Shell doesn't want to pay taxes in The Hague

The Dutch-British oil company Royal Dutch Shell has announced it will move its headquarters from The Hague to London and change its name to just Shell. The move is said to be prompted by the Netherlands' refusal to abolish taxes on dividends. The Dutch government has said it was "unpleasantly surprised" by the decision. Commentators take very different views on the subject.

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Handelsblatt (DE) /

Tax competition continues

Handelsblatt sees the move as a warning:

“It shows that the multinationals' international tax competition is far from over, even after the global agreement on a minimum tax for companies. Shell is the second company after Unilever to sacrifice its Dutch-British tradition and take up sole residence in London. The 15 percent withholding tax on dividends doesn't exist in the UK, and that played a decisive role here. The group's coffers are overflowing. ... To be able to return the idle capital to shareholders, Shell now wants to streamline its structure and pay taxes and dividends only in Britain.”

NRC Handelsblad (NL) /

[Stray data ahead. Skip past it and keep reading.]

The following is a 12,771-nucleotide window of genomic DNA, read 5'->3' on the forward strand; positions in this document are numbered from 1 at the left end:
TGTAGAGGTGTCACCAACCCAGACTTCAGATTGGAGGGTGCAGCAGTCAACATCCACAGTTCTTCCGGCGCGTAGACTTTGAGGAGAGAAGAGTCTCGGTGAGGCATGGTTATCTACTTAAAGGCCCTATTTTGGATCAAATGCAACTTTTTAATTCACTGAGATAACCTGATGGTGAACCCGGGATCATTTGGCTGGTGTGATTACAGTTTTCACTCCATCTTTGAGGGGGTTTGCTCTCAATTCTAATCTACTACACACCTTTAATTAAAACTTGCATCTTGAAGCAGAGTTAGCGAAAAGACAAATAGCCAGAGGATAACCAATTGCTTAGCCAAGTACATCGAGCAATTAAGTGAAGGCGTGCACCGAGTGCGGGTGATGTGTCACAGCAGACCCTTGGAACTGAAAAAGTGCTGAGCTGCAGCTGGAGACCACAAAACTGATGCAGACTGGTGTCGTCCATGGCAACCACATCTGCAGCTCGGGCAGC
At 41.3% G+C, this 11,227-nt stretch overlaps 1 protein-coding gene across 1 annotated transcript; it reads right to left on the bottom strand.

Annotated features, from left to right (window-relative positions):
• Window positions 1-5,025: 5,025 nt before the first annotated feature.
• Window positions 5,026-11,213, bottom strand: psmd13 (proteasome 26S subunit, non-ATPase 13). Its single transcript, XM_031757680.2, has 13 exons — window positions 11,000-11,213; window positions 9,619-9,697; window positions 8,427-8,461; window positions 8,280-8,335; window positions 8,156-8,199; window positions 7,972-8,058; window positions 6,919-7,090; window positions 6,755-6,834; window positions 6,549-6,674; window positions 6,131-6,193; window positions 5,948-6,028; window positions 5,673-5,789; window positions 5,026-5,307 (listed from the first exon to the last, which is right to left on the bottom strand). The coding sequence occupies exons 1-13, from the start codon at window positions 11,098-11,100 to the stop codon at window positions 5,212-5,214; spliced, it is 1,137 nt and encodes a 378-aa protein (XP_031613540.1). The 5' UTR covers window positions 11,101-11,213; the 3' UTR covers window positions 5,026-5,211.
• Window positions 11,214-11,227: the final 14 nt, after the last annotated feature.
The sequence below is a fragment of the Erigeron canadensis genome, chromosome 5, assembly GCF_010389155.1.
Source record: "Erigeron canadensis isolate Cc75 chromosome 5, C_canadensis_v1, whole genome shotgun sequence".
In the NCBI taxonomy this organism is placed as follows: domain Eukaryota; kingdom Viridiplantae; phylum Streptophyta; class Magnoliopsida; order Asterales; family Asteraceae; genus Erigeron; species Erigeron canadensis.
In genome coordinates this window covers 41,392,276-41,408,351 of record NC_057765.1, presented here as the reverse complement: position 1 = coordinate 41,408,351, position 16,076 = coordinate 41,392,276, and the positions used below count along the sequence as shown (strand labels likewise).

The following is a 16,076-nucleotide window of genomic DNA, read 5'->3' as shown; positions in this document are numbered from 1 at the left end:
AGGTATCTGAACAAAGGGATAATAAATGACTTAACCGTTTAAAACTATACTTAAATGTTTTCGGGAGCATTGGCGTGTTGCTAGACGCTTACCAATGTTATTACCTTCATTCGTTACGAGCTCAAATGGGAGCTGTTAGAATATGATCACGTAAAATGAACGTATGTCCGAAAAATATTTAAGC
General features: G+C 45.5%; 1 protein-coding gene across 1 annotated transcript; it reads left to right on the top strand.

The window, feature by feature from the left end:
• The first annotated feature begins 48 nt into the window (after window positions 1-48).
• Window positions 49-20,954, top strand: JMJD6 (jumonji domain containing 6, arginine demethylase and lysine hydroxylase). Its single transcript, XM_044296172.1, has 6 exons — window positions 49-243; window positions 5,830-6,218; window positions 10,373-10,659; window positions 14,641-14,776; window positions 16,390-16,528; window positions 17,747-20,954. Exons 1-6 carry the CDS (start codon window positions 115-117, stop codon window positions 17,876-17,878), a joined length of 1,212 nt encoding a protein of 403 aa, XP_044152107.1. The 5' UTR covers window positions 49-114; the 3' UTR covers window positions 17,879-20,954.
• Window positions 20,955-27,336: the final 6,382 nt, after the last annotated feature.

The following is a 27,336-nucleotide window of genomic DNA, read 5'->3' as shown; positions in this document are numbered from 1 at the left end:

This company is history

The Netherlands has no reason to weep over the loss of the multinational, NRC Handelsblad believes:

“A company that finds the tax climate more decisive than innovation, research, development or sophisticated operating procedures demonstrates its lack of ideas and entrepreneurial spirit. ... Panic would be justified in the case of chip machine maker ASML, for example. But not in the case of an oil company that over the next ten years will be mainly focused on ensuring that history doesn't catch up with it. ”

De Volkskrant (NL) /

No red carpet for oil companies anymore

The era of big oil is over, notes Volkskrant columnist Sheila Sitalsing:

“There was a time when Shell was the queen of the Dutch economy. ... It was the time before the lawsuits when judges did the unthinkable and held Shell partly responsible. For environmental destruction in the Niger Delta, for all the climate change. ... The [ruling party] VVD apparently made another desperate attempt on Sunday night to secure support for abolishing the dividend tax in order to keep Shell here. ... These are priorities from an era that is almost over.”

De Telegraaf (NL) /

A heavy blow for the welfare state

Large corporations bring prosperity and need reliable political backing, De Telegraaf complains:

“For years the story was that taxes [on dividends] would disappear, but in the end that wasn't the case. This corroborates the idea that Dutch politics has less and less sympathy for big companies, and that agreements are constantly being changed. Such a situation is bad for the business climate; big companies need stable rules. If stability is lacking, companies will leave, and with them jobs and investments. ... Without a healthy economy, our country cannot finance today's welfare state.”